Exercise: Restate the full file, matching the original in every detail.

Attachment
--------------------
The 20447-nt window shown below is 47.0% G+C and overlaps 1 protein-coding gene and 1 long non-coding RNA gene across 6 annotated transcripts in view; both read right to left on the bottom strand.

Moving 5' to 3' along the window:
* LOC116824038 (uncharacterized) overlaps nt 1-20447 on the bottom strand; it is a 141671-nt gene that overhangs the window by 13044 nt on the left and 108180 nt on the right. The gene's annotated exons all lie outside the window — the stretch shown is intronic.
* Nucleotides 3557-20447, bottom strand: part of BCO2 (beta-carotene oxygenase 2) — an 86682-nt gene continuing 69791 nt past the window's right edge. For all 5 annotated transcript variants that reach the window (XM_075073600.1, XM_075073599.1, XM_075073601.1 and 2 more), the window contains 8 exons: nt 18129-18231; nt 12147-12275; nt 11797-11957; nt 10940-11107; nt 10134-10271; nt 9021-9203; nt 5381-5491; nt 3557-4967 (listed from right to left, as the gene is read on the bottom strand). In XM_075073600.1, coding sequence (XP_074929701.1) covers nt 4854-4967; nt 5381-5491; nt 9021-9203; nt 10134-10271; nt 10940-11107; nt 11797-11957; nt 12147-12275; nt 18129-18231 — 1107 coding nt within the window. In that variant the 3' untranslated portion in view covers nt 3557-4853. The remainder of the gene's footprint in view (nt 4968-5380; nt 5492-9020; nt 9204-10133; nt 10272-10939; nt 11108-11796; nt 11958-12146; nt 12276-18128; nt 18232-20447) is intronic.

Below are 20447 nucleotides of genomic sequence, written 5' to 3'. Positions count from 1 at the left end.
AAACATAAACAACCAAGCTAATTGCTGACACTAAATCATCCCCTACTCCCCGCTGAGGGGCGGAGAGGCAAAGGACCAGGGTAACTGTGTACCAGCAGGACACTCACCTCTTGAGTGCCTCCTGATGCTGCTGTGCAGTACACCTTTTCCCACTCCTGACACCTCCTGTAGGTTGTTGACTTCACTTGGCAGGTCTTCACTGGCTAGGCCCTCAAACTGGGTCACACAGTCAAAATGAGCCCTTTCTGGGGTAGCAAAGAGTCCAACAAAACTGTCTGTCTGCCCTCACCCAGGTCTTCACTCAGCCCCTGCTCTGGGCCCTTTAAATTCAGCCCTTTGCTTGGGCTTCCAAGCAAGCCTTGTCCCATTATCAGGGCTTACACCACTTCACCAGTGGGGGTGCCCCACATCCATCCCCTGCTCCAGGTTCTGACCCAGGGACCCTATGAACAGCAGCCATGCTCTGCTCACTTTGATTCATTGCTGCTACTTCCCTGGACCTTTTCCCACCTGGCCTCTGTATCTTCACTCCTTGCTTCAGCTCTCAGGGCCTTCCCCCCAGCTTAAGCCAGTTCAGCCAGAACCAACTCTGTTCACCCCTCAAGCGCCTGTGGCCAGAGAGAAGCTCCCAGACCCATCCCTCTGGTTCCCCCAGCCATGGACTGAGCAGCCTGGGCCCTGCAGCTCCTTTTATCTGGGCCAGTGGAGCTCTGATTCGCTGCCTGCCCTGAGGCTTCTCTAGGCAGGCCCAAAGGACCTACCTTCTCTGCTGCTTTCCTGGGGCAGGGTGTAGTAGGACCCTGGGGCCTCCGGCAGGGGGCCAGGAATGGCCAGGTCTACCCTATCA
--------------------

The 20447-nt window shown below is 47.0% G+C and overlaps 1 protein-coding gene and 1 long non-coding RNA gene across 6 annotated transcripts in view; both read right to left on the bottom strand.

Moving 5' to 3' along the window:
* LOC116824038 (uncharacterized) overlaps nt 1-20447 on the bottom strand; it is a 141671-nt gene that overhangs the window by 13044 nt on the left and 108180 nt on the right. The gene's annotated exons all lie outside the window — the stretch shown is intronic.
* Nucleotides 3557-20447, bottom strand: part of BCO2 (beta-carotene oxygenase 2) — an 86682-nt gene continuing 69791 nt past the window's right edge. For all 5 annotated transcript variants that reach the window (XM_075073600.1, XM_075073599.1, XM_075073601.1 and 2 more), the window contains 8 exons: nt 18129-18231; nt 12147-12275; nt 11797-11957; nt 10940-11107; nt 10134-10271; nt 9021-9203; nt 5381-5491; nt 3557-4967 (listed from right to left, as the gene is read on the bottom strand). In XM_075073600.1, coding sequence (XP_074929701.1) covers nt 4854-4967; nt 5381-5491; nt 9021-9203; nt 10134-10271; nt 10940-11107; nt 11797-11957; nt 12147-12275; nt 18129-18231 — 1107 coding nt within the window. In that variant the 3' untranslated portion in view covers nt 3557-4853. The remainder of the gene's footprint in view (nt 4968-5380; nt 5492-9020; nt 9204-10133; nt 10272-10939; nt 11108-11796; nt 11958-12146; nt 12276-18128; nt 18232-20447) is intronic.

Below are 20447 nucleotides of genomic sequence, written 5' to 3'. Positions count from 1 at the left end.
AAACATAAACAACCAAGCTAATTGCTGACACTAAATCATCCCCTACTCCCCGCTGAGGGGCGGAGAGGCAAAGGACCAGGGTAACTGTGTACCAGCAGGACACTCACCTCTTGAGTGCCTCCTGATGCTGCTGTGCAGTACACCTTTTCCCACTCCTGACACCTCCTGTAGGTTGTTGACTTCACTTGGCAGGTCTTCACTGGCTAGGCCCTCAAACTGGGTCACACAGTCAAAATGAGCCCTTTCTGGGGTAGCAAAGAGTCCAACAAAACTGTCTGTCTGCCCTCACCCAGGTCTTCACTCAGCCCCTGCTCTGGGCCCTTTAAATTCAGCCCTTTGCTTGGGCTTCCAAGCAAGCCTTGTCCCATTATCAGGGCTTACACCACTTCACCAGTGGGGGTGCCCCACATCCATCCCCTGCTCCAGGTTCTGACCCAGGGACCCTATGAACAGCAGCCATGCTCTGCTCACTTTGATTCATTGCTGCTACTTCCCTGGACCTTTTCCCACCTGGCCTCTGTATCTTCACTCCTTGCTTCAGCTCTCAGGGCCTTCCCCCCAGCTTAAGCCAGTTCAGCCAGAACCAACTCTGTTCACCCCTCAAGCGCCTGTGGCCAGAGAGAAGCTCCCAGACCCATCCCTCTGGTTCCCCCAGCCATGGACTGAGCAGCCTGGGCCCTGCAGCTCCTTTTATCTGGGCCAGTGGAGCTCTGATTCGCTGCCTGCCCTGAGGCTTCTCTAGGCAGGCCCAAAGGACCTACCTTCTCTGCTGCTTTCCTGGGGCAGGGTGTAGTAGGACCCTGGGGCCTCCGGCAGGGGGCCAGGAATGGCCAGGTCTACCCTATCA